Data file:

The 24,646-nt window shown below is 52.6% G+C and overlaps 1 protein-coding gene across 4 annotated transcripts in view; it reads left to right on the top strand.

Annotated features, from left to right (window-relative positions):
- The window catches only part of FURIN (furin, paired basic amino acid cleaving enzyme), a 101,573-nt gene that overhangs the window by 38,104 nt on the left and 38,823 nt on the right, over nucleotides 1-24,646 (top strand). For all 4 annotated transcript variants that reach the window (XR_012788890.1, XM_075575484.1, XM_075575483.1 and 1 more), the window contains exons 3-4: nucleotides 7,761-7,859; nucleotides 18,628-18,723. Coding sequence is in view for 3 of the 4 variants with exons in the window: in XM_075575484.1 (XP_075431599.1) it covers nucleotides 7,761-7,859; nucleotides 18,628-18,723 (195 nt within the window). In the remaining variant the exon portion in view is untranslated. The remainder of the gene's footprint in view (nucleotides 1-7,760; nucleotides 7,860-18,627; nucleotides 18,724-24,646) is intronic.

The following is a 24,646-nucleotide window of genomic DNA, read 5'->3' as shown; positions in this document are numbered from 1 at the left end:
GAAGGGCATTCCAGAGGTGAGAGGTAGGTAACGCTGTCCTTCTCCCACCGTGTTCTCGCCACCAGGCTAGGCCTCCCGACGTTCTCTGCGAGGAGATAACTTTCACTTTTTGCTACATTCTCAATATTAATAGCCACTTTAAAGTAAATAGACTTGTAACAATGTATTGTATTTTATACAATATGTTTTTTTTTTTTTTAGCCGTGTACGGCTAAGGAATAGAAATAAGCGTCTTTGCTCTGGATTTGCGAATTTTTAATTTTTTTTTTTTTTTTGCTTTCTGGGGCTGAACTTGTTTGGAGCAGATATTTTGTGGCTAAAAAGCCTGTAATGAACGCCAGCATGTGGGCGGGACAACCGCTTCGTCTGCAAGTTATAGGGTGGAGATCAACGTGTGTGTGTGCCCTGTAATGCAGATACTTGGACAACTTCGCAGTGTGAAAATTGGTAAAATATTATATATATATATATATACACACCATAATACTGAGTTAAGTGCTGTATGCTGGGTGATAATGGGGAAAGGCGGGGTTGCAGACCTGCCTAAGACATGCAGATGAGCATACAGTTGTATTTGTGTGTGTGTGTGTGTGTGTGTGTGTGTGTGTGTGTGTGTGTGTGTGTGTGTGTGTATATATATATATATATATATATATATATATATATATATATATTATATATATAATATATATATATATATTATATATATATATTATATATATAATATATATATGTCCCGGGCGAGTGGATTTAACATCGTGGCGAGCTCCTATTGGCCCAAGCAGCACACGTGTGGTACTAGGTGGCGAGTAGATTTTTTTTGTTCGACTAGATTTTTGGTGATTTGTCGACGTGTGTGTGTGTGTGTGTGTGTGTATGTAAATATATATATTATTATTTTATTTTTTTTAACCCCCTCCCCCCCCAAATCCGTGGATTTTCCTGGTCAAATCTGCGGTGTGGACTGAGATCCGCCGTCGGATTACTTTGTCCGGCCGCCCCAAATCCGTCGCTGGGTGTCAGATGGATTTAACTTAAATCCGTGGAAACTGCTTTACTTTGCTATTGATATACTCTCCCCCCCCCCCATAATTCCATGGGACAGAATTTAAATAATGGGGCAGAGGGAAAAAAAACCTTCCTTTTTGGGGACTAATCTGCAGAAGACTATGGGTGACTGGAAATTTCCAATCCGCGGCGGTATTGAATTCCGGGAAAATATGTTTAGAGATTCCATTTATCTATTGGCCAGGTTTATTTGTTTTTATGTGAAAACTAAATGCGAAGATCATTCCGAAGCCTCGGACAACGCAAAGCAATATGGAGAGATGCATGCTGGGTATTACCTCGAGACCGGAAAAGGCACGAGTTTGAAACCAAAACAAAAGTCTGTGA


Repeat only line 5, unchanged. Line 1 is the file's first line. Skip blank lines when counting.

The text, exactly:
GAAGGGCATTCCAGAGGTGAGAGGTAGGTAACGCTGTCCTTCTCCCACCGTGTTCTCGCCACCAGGCTAGGCCTCCCGACGTTCTCTGCGAGGAGATAACTTTCACTTTTTGCTACATTCTCAATATTAATAGCCACTTTAAAGTAAATAGACTTGTAACAATGTATTGTATTTTATACAATATGTTTTTTTTTTTTTTAGCCGTGTACGGCTAAGGAATAGAAATAAGCGTCTTTGCTCTGGATTTGCGAATTTTTAATTTTTTTTTTTTTTTTGCTTTCTGGGGCTGAACTTGTTTGGAGCAGATATTTTGTGGCTAAAAAGCCTGTAATGAACGCCAGCATGTGGGCGGGACAACCGCTTCGTCTGCAAGTTATAGGGTGGAGATCAACGTGTGTGTGTGCCCTGTAATGCAGATACTTGGACAACTTCGCAGTGTGAAAATTGGTAAAATATTATATATATATATATATACACACCATAATACTGAGTTAAGTGCTGTATGCTGGGTGATAATGGGGAAAGGCGGGGTTGCAGACCTGCCTAAGACATGCAGATGAGCATACAGTTGTATTTGTGTGTGTGTGTGTGTGTGTGTGTGTGTGTGTGTGTGTGTGTGTGTGTGTGTGTGTATATATATATATATATATATATATATATATATATATATATATTATATATATAATATATATATATATATTATATATATATATTATATATATAATATATATATGTCCCGGGCGAGTGGATTTAACATCGTGGCGAGCTCCTATTGGCCCAAGCAGCACACGTGTGGTACTAGGTGGCGAGTAGATTTTTTTTGTTCGACTAGATTTTTGGTGATTTGTCGACGTGTGTGTGTGTGTGTGTGTGTGTATGTAAATATATATATTATTATTTTATTTTTTTTAACCCCCTCCCCCCCCAAATCCGTGGATTTTCCTGGTCAAATCTGCGGTGTGGACTGAGATCCGCCGTCGGATTACTTTGTCCGGCCGCCCCAAATCCGTCGCTGGGTGTCAGATGGATTTAACTTAAATCCGTGGAAACTGCTTTACTTTGCTATTGATATACTCTCCCCCCCCCCCATAATTCCATGGGACAGAATTTAAATAATGGGGCAGAGGGAAAAAAAACCTTCCTTTTTGGGGACTAATCTGCAGAAGACTATGGGTGACTGGAAATTTCCAATCCGCGGCGGTATTGAATTCCGGGAAAATATGTTTAGAGATTCCATTTATCTATTGGCCAGGTTTATTTGTTTTTATGTGAAAACTAAATGCGAAGATCATTCCGAAGCCTCGGACAACGCAAAGCAATATGGAGAGATGCATGCTGGGTATTACCTCGAGACCGGAAAAGGCACGAGTTTGAAACCAAAACAAAAGTCTGTGA